What to do if you think your child needs an IEP
Every child deserves a good education, but children with special needs often require extra support to achieve success. If your child struggles with school, you may guess that an individualized learning plan is in order. But how can you know for sure?
You want what is best for your child, but you may not know your rights and the rights of your child. As a parent you may lack the knowledge, confidence and time to advocate effectively for your child. Do not hesitate to reach out for help. Many professionals can assist you along the way.
Obtain a diagnosis
Schools can only offer special education services to students with a disability covered under the law. Furthermore, the condition must be severe enough to warrant accommodations.
A proper diagnosis is the first step. Share your concerns at your child’s school. You must give consent for your child to undergo an educational evaluation. A team of educators may be able to perform the evaluation. In some cases, a medical or mental health professional outside the school may present the diagnosis. Enlist the help of a physician or counselor if necessary.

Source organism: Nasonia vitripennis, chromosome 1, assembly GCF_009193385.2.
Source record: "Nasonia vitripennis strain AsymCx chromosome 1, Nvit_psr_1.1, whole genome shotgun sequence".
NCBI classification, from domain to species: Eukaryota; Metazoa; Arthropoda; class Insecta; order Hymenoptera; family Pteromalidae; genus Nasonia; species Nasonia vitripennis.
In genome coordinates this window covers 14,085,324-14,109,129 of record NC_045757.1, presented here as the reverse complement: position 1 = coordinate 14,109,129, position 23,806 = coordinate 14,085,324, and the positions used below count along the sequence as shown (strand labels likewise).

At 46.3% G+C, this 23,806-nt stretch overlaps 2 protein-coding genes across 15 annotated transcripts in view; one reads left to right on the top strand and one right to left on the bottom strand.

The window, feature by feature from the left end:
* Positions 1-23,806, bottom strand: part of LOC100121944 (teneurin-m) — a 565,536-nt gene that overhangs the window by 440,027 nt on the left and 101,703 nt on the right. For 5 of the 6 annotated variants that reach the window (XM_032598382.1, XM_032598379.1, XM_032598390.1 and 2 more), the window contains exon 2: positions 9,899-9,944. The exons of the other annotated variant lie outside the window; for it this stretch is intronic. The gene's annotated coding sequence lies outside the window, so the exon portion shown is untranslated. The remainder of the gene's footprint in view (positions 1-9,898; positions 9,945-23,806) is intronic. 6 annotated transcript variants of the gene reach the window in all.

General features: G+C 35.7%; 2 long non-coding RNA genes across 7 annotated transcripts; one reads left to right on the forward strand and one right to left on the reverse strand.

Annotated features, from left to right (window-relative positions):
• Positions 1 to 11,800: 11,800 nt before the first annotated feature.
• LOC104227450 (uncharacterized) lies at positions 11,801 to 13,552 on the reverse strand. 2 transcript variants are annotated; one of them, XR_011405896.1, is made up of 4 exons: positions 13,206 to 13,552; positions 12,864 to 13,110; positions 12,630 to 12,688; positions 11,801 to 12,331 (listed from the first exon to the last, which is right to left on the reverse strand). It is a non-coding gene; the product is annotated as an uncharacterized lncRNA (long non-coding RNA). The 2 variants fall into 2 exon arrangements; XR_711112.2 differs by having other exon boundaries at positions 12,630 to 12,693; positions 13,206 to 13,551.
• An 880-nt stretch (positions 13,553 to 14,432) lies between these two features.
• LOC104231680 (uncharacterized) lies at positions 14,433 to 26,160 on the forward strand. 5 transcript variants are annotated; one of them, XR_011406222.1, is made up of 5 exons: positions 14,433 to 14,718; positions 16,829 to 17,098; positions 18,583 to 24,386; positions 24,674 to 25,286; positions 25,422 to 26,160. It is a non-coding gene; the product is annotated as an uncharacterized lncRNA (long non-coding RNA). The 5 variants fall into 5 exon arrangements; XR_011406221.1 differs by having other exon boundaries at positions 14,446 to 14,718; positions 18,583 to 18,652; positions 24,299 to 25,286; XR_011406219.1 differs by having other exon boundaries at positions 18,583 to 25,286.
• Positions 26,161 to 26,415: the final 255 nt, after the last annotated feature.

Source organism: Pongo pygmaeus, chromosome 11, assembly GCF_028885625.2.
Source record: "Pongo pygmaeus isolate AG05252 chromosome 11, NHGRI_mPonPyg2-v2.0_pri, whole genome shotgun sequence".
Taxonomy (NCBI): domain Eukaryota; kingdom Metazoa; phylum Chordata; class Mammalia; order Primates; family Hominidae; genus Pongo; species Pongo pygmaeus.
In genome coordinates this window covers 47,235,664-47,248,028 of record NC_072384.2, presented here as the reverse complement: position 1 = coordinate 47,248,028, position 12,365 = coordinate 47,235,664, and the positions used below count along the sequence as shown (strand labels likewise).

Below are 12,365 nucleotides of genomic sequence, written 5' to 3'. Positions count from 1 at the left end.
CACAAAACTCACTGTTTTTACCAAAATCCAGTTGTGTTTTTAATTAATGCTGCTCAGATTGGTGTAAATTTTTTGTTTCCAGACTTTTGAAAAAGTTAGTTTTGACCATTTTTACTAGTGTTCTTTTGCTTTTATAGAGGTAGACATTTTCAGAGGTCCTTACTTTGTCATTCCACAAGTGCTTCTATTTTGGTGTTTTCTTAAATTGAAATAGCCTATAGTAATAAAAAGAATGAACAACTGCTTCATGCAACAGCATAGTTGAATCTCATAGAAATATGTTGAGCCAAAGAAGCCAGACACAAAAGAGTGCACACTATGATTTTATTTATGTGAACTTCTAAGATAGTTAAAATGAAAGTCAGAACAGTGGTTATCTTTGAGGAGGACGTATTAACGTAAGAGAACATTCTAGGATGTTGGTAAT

After receiving the results of your child’s evaluation, you should know more about your child’s strengths and challenges. To get a clearer picture of what your child needs, conduct some research of your own.
Start with reliable online resources, then dig deeper by meeting personally with knowledgeable professionals. Consult authorities in the appropriate fields. Reach out to other parents as well; their first-hand experiences may help as you move forward.
Meet with school personnel
If your child does qualify for special education services, you will meet with the school to design an IEP. This is an ongoing process, and your involvement is crucial to your child’s success. Be aware that the school may initially deny services. However, if you remain convinced that your child needs accommodations to succeed, you do have options. Your child deserves proper support and the best education possible, and you have the right to advocate for your child.